Inspired by recent conversations, I want to make sure that my clients are prepared for all of the costs that one will have to stomach when buying a house. For a while it will feel like you're shelling big money out constantly--especially if the house that you're buying needs repairs. So let's go over the upfront costs that you need to have prepared:
Buyers Agent Fee: Guess what? I have good news! This one is a freebie & won't actually cost you anything! I highly recommend that you work with an agent that works directly for you rather than working with the agent that represents the seller. The commission for the sale of the has already been established & in most cases that number doesn't change regardless if you use your own agent or not. You are better off having someone that 100% works for you, negotiates on your behalf, & is on the hook for fiduciary responsibility.
Customized MLS Search: Ok--here's another freebie just to make you feel good! Sure, you can use zillow or realtor dot com or any of the other syndicate sites for free but I can set up a customized search for you that is more efficient to use, allows for communication/notes, & is more accurate. And I can make changes to that search so that we really hone in on exactly what you're looking for. All of those sites pull the info directly from our mls site so go to the source!
Down Payment: This one is straight forward. What's the amount that you can put towards the house that will pay down the principal balance. There are loan options that you may qualify for that start at 0 down payment up to twenty-five percent down. Certainly you can put as much down as you want but the loans will determine the minimum down payment. Your lender will be able to go over the various loan options that you qualify for & I can certainly weigh in on the pros/cons to help you decide what works best for you. Your down payment will not be due until closing day.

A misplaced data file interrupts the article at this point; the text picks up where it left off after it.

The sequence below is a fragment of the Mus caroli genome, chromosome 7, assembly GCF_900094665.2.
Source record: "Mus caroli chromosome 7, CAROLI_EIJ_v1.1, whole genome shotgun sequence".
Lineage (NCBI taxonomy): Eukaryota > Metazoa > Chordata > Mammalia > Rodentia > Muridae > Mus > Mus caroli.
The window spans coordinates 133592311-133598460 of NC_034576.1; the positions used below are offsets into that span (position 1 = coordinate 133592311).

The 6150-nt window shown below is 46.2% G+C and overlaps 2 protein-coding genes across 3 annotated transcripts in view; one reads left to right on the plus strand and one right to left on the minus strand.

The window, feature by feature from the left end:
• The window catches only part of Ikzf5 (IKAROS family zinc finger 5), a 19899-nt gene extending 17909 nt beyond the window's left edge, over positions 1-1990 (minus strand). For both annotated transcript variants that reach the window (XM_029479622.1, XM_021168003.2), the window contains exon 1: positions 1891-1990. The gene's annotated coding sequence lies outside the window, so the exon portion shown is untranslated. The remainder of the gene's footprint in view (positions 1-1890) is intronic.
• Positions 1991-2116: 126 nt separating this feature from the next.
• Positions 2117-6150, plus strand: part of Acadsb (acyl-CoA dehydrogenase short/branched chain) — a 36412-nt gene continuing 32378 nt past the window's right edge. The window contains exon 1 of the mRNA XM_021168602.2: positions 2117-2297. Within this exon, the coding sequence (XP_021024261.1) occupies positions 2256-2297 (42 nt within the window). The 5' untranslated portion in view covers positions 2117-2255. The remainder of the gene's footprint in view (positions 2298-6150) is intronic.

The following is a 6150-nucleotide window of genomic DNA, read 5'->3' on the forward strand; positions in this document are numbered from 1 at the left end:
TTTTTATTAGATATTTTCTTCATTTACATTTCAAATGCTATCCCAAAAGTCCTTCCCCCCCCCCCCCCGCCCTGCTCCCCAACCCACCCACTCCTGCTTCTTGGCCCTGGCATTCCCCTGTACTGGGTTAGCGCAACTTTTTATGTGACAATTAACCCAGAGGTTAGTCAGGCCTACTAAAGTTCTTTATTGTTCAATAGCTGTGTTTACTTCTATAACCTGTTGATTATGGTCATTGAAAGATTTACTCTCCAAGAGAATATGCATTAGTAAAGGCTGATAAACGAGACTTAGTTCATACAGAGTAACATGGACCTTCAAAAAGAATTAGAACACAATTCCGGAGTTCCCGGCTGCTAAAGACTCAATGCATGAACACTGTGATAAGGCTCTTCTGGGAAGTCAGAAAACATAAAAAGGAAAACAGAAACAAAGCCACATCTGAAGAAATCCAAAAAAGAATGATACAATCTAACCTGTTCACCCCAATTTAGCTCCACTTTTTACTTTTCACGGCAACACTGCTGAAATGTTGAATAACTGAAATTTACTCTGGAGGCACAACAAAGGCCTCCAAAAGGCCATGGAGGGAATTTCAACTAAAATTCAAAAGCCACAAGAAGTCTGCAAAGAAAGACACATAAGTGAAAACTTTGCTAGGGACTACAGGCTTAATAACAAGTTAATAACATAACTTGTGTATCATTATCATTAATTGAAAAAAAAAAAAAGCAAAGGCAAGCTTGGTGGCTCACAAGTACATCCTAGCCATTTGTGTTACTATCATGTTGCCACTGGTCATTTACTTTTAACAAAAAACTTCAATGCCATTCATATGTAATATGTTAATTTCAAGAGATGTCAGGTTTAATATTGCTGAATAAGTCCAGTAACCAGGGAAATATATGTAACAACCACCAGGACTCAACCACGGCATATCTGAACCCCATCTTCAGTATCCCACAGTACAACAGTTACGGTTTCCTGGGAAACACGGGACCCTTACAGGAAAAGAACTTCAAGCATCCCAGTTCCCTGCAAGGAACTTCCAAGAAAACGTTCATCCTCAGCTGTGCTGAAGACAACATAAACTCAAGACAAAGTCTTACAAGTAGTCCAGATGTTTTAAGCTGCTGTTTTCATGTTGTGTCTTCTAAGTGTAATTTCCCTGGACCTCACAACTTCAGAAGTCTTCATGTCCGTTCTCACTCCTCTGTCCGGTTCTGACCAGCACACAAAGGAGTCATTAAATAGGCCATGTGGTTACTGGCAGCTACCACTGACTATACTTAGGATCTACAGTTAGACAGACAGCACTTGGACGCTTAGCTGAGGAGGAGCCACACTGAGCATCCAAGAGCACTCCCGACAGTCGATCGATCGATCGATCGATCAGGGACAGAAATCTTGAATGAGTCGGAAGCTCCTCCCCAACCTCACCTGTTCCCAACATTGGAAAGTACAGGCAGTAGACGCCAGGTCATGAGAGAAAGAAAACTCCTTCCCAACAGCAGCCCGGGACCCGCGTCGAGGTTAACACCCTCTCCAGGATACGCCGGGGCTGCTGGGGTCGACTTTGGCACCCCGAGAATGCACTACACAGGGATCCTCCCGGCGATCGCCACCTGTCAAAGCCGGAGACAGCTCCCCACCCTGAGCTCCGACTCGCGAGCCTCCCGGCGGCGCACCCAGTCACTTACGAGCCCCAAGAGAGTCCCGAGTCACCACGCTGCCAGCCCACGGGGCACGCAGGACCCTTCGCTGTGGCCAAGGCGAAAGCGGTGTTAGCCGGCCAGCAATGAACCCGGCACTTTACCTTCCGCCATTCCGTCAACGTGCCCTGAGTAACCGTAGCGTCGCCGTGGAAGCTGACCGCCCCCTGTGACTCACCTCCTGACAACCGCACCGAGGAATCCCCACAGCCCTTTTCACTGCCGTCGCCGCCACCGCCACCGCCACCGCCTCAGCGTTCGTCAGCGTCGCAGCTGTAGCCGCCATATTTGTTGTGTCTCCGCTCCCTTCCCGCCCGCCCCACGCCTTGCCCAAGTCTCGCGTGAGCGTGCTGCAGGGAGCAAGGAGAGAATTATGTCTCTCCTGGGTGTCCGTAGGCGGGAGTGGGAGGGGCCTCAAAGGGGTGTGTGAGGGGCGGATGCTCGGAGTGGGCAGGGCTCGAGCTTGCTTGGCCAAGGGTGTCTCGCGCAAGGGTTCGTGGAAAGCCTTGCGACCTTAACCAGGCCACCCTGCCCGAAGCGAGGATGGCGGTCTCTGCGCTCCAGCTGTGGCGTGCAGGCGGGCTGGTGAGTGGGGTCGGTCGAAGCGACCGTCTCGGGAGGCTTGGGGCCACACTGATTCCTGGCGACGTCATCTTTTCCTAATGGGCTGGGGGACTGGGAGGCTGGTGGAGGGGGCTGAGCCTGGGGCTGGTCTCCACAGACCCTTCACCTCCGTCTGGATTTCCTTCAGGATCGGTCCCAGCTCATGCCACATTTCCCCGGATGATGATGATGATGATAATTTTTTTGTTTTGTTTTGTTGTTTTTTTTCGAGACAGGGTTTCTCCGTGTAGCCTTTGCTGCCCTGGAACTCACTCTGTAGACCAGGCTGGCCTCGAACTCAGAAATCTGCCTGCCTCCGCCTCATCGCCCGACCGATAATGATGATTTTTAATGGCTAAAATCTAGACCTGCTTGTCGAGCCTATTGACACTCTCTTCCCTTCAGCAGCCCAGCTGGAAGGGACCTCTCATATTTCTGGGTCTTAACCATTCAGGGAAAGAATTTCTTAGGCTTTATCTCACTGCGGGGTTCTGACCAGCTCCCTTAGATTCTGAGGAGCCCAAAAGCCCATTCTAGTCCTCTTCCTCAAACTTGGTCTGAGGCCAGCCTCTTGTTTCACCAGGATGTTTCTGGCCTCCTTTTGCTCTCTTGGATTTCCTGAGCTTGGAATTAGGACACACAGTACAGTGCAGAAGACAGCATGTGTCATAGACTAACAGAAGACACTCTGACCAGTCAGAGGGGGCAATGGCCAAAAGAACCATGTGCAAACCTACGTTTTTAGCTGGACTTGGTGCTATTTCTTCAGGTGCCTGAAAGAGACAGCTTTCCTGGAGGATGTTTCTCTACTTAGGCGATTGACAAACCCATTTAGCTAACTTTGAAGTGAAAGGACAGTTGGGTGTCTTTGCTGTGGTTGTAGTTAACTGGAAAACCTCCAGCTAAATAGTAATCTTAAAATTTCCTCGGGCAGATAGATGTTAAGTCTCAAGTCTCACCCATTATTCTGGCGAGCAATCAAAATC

Escrow Deposit/Good Faith Deposit: In order for a contract to be valid (or in order to "bind" a contract), you have to put down some cash & this is your deposit. These funds will go towards your cash due at closing (down payment + closing costs). Typical deposits range from 1-3% of the purchase price. A higher deposit may be more appealing to a seller because you have more "skin in the game"--meaning it would be easy for you to walk away from a contract if you only put down $100 for a deposit versus if you put down $10,000 as your deposit. At a minimum you should have $1000 available to put down as a deposit. The deposit is due when you sign a contract to purchase a house so this is the first amount of money that will be required upfront. The deposit needs to be submitted as soon as possible---we don't have a valid contract until your deposit has been submitted. The listing brokerage will hold your deposit. A personal check or bank check is fine for a deposit but note that it needs to come from the bank account of the person(s) who is applying for the loan. Your lender will need a photocopy of the deposit check.
Inspections: Once you have a contract in place to buy a property you will have 10 business days to conduct any & all inspections. The buyer is responsible for paying for these inspections. A general structural/mechanical inspection costs around $500-700. Separate inspections will include Lead, Radon, Water Quality, Septic/Cesspool, Mold/Air Quality--these would all be additional costs if you choose to have any of these.
Appraisal: Your mortgage lender will require an appraisal of the property except in cases where you're putting 25%+ down or in other rare cases. You should plan on needing an appraisal & that's a fee that you'll pay for upfront. In some cases the lender may be able to wrap this fee into your closing costs but you'd need to discuss that upfront. The appraisal is ordered through the lender & the fee is $500-700.